An errant 99 mph fastball turned a routine blowout into a momentary quarrel on Wednesday night, eliciting confusion in the visitors clubhouse at Comerica Park and sparking genuine frustration from a member of the starting rotation.
The confusion began in the top of the ninth inning, when Tigers reliever Bruce Rondon drilled Royals third baseman Mike Moustakas with an inside fastball that ignited a bench-clearing skirmish. The anger boiled over as Royals starter Danny Duffy rushed into the fray and tried to confront Rondon as a theater of pushing and jostling commenced.
“That’s the second time he’s done that,” Duffy said, sitting in a chair inside the clubhouse late Wednesday night. “And if he doesn’t want to compete in a situation that’s not sexy, they should just send his (butt) home.”
For a moment, the frustration was still prevalent. Yet in the aftermath of a 16-2 victory over the Tigers, there was much to process. The Royals (53-47) rolled their winning streak to a season-high eight games. Eric Hosmer matched his career high with five hits and clubbed his first career grand slam in a nine-run seventh inning. The final act was clouded by a tension-filled ninth inning.
Moments after the Royals took a 14-2 lead on Hosmer’s fifth hit of the night, Rondon, an ill-tempered reliever, fired a 99 mph fastball that struck Moustakas in the side. Moustakas objected immediately, slamming his bat to the ground and taking a step toward the mound. As the benches cleared, Duffy entered the middle of the action, trying to get at the Tigers’ reliever.
The dustup was limited to some pushing and yelling. Yet, in the aftermath, Moustakas offered a cutting response to Rondon’s behavior.
“I think he was trying to hit me,” Moustakas said. “I don’t really know. A game like that, kind of getting out of control, (you) just go drilling guys. I don’t really understand what happened.”
Moments later, a reporter asked what the most frustrating element of the incident had been.
“It’s gotta be for him, giving up three runs,” Moustakas said. “I mean, for us, it was whatever. I got hit. I’ve been hit before.”
In the end, the dramatic ninth inning did not amount to much. Rondon was ejected after hitting Moustakas. Royals reliever Brandon Maurer, acquired this week from the San Diego Padres, pitched the ninth inning and concluded a dominating performance without further incident. That, Royals manager Ned Yost said, was by design.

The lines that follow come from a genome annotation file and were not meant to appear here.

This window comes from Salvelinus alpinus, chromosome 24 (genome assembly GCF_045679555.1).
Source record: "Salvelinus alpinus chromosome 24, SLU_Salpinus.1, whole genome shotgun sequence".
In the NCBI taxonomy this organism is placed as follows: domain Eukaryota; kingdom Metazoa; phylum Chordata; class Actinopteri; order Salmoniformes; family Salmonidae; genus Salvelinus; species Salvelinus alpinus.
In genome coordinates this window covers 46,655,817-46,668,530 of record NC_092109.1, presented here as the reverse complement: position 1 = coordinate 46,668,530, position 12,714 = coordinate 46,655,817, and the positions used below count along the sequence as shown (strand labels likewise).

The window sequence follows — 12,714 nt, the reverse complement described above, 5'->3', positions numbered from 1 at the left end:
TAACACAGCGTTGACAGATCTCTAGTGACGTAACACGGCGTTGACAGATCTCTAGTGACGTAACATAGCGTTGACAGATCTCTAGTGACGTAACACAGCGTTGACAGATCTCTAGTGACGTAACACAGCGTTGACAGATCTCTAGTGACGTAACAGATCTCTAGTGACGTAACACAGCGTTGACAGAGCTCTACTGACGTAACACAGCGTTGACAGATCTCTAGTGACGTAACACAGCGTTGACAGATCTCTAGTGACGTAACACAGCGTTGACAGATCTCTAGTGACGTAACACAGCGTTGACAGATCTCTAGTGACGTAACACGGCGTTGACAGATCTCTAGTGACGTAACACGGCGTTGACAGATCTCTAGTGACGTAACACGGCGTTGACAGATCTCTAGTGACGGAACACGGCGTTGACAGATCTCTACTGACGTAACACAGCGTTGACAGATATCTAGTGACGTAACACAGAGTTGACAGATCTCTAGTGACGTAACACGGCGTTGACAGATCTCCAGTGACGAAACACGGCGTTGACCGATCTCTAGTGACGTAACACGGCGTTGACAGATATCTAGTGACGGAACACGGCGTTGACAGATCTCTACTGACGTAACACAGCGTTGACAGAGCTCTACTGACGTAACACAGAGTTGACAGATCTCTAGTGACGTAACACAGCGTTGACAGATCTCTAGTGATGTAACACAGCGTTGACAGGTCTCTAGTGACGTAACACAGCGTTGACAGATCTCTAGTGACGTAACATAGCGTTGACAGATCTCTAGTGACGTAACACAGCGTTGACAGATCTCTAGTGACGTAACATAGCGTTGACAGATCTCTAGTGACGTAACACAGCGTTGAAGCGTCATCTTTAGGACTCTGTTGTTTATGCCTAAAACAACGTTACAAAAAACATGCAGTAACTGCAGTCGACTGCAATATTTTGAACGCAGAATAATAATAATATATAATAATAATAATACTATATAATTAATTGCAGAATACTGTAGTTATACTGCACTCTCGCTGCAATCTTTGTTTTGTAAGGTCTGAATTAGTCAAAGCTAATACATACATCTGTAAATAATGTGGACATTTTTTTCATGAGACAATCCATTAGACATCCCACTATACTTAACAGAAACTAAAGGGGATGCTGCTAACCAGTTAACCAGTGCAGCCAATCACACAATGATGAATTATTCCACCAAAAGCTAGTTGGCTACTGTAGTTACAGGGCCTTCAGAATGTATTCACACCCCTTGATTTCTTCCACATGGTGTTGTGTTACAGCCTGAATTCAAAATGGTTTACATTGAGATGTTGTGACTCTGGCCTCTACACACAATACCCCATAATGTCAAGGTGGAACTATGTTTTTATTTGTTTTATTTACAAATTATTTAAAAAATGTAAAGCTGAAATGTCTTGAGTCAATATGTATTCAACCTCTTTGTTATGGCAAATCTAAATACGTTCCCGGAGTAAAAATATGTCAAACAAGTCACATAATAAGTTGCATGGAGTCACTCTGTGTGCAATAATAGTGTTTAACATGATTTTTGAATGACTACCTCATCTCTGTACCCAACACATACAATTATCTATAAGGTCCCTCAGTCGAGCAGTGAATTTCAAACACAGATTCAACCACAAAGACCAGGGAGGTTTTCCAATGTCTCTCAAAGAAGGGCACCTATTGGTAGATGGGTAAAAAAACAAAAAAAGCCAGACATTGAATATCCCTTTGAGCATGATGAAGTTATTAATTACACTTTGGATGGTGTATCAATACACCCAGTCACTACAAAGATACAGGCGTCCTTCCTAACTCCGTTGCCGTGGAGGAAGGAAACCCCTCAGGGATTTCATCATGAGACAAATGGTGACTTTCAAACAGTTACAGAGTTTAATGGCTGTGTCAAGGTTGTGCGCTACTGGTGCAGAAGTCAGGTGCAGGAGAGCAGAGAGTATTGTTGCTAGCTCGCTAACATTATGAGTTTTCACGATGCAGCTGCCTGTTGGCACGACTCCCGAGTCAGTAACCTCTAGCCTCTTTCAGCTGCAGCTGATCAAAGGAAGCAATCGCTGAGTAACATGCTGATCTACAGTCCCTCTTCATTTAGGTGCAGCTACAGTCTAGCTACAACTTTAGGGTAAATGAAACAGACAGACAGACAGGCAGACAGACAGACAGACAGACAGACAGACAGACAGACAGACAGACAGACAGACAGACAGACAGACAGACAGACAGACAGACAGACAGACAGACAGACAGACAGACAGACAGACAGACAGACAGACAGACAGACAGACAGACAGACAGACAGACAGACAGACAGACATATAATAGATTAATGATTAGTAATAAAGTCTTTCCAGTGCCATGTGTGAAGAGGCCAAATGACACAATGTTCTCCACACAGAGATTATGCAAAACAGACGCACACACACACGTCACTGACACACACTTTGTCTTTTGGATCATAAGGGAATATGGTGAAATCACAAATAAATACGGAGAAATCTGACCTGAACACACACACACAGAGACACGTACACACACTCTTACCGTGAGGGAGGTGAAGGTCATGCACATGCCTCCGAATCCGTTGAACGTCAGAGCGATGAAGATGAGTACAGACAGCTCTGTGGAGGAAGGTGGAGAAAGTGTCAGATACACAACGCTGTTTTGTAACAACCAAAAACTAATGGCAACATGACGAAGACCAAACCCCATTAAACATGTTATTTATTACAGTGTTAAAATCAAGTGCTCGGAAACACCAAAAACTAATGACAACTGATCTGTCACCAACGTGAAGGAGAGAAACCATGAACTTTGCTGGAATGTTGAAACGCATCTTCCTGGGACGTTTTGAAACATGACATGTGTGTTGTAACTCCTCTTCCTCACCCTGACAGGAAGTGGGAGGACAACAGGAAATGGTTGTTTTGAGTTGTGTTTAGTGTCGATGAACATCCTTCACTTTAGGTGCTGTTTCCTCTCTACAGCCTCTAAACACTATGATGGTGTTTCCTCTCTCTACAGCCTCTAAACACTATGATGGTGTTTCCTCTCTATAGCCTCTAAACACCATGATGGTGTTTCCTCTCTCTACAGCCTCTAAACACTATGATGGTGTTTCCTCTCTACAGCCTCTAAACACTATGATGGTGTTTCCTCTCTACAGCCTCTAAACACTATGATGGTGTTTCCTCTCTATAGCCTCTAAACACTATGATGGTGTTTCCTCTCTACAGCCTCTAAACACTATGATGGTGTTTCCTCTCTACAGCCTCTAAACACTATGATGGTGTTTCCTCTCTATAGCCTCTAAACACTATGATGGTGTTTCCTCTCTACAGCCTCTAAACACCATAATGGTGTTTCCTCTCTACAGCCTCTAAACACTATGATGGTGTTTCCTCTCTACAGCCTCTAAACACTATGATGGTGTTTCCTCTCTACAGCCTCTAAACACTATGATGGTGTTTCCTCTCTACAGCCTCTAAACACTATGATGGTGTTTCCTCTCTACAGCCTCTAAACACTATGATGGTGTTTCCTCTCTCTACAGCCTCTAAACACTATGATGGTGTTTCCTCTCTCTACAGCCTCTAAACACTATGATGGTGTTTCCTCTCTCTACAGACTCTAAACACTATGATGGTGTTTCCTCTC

“It was one of those situations where you just don’t try to compound something that’s not very smart,” Yost said. “You just go ahead and get through the inning right there. With the warnings being issued, it’s an automatic suspension. He’s automatically ejected.”
For Duffy and the Royals, the frustration was simple. On Wednesday, they kept their winning streak alive, finishing off a three-game sweep. They remain 1 1/2 games behind first-place Cleveland and in position for an American League Wild Card spot. Moustakas, of course, is a crucial part of the equation. He finished Wednesday with a team-leading 29 homers. He remains on pace to smash the franchise record held by Steve Balboni.
“First of all, you’re talking about a guy for us that has 29 home runs,” Hosmer said. “And we’re in a pennant race, so if he hits him in the wrist or something like that, he can really jeopardize our season.”
In the other clubhouse, Rondon did not speak to reporters. His motivation remained unclear. But it appeared possible that he was upset that Lorenzo Cain had scored from second on Hosmer’s single in an 11-run game.
“It’s showing him up even more for Cain to hold up,” Hosmer said. “We’re playing the game. It’s the major leagues.”
Moustakas added: “I don’t think we did anything out of control. Lo-Cain scored from second base. And that’s what you do.”
Inside the Tigers’ clubhouse, manager Brad Ausmus did not appear to see much issue with Cain scoring from second, nor did he present much of a defense for Rondon.
“It depends on the situation,” he said. “If the guy’s going to score easy, then I think you gotta send them. I’m sure whoever’s hitting at the time, you want an RBI.”
He added: “We got our (butts) kicked. That’s basically what it was.”
By late Wednesday night, Moustakas had emerged from the shower and shuffled toward his locker. He had calmed down and digested the incident. He had avoided injury and finished 3 for 5. After an eighth straight win, he prepared to take a late flight to Boston and enjoy a day off with his teammates before a series at Fenway Park.
It was over, he said. There were no punches thrown, no real fight. The moment, he said, was not worth that.
“Obviously, I was a little upset,” he said. “I didn’t feel like I deserved to get hit right there. But other than that, once that all settled, back to playing baseball.”